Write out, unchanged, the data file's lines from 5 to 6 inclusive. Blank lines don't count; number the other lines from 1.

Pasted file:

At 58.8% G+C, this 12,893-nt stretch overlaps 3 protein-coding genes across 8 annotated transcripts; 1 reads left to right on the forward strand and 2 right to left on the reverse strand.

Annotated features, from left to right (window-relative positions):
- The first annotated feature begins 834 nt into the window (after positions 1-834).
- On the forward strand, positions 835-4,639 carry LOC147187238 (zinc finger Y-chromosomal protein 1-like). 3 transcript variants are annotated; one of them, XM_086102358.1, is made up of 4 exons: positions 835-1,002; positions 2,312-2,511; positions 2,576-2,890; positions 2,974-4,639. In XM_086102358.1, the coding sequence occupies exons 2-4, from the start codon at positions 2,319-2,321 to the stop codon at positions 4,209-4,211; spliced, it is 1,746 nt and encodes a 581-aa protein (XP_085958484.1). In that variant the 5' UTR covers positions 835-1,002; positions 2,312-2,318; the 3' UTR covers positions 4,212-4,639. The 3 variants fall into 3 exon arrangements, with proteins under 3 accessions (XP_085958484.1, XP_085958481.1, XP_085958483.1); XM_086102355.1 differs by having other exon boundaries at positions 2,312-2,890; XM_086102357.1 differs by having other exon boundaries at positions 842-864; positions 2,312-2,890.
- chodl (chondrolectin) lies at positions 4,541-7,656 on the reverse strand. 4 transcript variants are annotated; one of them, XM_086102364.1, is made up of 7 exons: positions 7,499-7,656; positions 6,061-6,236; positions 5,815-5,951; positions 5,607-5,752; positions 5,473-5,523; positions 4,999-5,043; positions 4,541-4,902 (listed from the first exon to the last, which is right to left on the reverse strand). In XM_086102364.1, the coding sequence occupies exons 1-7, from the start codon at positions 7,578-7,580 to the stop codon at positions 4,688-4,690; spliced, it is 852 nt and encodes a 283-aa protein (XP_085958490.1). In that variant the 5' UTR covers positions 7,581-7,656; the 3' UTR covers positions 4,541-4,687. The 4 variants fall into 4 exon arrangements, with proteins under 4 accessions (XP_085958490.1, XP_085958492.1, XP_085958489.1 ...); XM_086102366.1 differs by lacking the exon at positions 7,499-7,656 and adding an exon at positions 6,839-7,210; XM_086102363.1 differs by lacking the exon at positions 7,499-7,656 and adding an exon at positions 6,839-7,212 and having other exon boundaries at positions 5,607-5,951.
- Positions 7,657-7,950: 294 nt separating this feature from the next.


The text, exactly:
- chodl (chondrolectin) lies at positions 4,541-7,656 on the reverse strand. 4 transcript variants are annotated; one of them, XM_086102364.1, is made up of 7 exons: positions 7,499-7,656; positions 6,061-6,236; positions 5,815-5,951; positions 5,607-5,752; positions 5,473-5,523; positions 4,999-5,043; positions 4,541-4,902 (listed from the first exon to the last, which is right to left on the reverse strand). In XM_086102364.1, the coding sequence occupies exons 1-7, from the start codon at positions 7,578-7,580 to the stop codon at positions 4,688-4,690; spliced, it is 852 nt and encodes a 283-aa protein (XP_085958490.1). In that variant the 5' UTR covers positions 7,581-7,656; the 3' UTR covers positions 4,541-4,687. The 4 variants fall into 4 exon arrangements, with proteins under 4 accessions (XP_085958490.1, XP_085958492.1, XP_085958489.1 ...); XM_086102366.1 differs by lacking the exon at positions 7,499-7,656 and adding an exon at positions 6,839-7,210; XM_086102363.1 differs by lacking the exon at positions 7,499-7,656 and adding an exon at positions 6,839-7,212 and having other exon boundaries at positions 5,607-5,951.
- Positions 7,657-7,950: 294 nt separating this feature from the next.